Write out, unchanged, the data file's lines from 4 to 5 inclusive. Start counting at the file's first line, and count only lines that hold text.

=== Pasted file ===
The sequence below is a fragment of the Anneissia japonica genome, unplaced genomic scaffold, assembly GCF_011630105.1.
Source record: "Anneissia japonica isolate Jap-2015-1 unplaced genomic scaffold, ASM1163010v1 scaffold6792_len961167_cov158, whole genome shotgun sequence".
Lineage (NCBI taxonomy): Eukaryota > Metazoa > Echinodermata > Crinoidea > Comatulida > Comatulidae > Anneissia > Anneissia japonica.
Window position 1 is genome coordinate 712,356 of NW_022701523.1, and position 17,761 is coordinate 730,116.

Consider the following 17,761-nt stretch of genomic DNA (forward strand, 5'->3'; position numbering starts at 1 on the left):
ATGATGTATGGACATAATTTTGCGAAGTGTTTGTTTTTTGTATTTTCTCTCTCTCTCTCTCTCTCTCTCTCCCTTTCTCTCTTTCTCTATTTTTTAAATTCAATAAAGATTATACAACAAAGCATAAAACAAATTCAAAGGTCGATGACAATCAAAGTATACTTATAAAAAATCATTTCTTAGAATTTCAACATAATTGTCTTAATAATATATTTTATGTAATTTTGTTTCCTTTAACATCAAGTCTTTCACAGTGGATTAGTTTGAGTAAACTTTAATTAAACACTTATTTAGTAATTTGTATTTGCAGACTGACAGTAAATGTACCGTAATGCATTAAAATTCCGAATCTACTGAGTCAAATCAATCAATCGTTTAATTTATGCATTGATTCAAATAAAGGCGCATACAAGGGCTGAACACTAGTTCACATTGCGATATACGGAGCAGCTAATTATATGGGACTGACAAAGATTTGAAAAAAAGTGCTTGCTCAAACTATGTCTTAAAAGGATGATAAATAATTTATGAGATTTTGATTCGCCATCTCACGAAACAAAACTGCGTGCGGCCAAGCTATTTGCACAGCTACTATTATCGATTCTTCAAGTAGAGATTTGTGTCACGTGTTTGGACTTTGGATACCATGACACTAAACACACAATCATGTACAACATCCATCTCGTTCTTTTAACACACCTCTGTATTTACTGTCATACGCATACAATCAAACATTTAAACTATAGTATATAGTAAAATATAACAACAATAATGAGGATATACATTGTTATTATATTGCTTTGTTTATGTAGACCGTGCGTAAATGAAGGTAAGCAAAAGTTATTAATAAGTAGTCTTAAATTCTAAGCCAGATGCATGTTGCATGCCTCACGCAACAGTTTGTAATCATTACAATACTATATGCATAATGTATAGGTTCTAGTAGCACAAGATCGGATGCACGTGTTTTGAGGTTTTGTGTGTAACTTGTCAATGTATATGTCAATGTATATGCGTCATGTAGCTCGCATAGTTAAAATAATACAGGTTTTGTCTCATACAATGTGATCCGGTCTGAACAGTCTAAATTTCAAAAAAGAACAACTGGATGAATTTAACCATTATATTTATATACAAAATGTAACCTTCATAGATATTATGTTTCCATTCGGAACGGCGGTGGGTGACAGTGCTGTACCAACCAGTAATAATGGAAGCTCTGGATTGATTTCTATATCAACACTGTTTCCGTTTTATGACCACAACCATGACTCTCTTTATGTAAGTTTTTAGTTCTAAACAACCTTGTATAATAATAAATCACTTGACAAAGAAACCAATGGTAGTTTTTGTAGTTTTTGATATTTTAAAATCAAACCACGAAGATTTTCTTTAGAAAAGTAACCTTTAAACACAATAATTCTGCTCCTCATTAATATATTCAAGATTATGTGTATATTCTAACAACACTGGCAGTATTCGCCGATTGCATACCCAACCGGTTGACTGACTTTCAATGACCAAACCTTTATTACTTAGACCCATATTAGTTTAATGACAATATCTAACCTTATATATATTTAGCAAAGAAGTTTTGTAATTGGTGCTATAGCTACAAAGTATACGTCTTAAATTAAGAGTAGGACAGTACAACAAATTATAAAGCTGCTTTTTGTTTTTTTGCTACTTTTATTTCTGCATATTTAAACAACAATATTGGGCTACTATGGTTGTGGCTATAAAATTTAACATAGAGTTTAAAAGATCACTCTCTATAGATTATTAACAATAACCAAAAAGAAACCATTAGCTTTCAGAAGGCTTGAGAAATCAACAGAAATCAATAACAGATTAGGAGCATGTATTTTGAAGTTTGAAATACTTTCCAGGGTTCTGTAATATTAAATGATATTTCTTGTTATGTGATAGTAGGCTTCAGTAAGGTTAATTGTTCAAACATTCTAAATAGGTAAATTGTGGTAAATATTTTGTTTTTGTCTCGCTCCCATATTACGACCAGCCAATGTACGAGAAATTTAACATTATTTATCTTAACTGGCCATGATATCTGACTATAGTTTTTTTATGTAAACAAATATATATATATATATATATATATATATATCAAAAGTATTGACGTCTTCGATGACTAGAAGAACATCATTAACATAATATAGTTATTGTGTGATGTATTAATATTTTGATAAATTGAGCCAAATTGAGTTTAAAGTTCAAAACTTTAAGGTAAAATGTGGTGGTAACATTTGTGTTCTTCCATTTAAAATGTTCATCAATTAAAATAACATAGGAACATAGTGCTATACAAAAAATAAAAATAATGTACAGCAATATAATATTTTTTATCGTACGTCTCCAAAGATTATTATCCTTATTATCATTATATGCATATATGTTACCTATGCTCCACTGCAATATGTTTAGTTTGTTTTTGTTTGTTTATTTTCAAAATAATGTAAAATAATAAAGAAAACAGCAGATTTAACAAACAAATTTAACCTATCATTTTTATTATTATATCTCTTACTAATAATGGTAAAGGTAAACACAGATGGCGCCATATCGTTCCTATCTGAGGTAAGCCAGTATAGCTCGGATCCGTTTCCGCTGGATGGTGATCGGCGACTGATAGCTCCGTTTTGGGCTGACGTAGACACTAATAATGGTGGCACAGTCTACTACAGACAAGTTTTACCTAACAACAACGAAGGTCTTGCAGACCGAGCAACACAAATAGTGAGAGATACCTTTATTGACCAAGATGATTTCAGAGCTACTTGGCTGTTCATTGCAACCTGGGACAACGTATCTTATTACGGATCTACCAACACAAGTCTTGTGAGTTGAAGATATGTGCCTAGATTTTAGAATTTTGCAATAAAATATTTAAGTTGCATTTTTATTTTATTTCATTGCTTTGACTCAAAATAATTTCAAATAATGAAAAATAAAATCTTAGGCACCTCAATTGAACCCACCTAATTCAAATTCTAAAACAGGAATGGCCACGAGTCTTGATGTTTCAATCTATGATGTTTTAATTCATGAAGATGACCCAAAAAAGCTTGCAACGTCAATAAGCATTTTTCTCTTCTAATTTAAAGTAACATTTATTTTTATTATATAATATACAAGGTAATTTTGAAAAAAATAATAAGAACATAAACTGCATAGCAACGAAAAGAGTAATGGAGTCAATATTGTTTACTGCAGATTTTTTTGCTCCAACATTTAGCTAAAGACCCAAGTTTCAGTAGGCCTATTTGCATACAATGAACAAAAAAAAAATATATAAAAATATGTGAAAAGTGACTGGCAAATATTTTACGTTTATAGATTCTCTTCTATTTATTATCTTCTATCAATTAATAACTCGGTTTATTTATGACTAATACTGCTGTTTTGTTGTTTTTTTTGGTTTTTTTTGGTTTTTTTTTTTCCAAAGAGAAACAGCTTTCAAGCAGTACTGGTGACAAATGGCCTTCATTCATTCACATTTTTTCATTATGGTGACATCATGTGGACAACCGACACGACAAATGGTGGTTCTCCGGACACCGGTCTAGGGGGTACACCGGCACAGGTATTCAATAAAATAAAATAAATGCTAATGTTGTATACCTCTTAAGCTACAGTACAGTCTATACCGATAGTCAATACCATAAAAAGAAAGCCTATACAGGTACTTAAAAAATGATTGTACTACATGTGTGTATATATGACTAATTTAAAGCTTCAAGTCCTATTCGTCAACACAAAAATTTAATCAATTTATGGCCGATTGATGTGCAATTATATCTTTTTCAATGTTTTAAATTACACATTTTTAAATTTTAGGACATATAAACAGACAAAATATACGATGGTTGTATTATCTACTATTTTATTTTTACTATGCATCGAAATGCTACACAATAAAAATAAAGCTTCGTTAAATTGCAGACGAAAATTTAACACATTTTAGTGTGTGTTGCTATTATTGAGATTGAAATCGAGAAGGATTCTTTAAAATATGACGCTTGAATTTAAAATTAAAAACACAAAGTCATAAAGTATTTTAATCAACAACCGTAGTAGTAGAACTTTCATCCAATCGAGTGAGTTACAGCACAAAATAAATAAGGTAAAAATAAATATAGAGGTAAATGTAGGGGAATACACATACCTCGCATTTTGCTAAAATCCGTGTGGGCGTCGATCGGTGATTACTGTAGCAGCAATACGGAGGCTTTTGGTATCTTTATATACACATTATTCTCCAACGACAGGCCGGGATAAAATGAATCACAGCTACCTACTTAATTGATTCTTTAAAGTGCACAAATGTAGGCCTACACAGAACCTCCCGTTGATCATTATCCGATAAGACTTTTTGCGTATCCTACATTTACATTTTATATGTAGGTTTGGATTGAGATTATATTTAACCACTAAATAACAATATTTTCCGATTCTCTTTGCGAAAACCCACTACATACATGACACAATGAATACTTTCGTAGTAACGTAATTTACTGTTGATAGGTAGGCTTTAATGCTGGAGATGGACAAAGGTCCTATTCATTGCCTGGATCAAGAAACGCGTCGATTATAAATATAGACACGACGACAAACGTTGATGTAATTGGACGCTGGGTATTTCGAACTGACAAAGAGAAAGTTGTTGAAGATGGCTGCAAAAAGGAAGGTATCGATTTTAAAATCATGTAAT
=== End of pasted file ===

Window position 1 is genome coordinate 712,356 of NW_022701523.1, and position 17,761 is coordinate 730,116.

Consider the following 17,761-nt stretch of genomic DNA (forward strand, 5'->3'; position numbering starts at 1 on the left):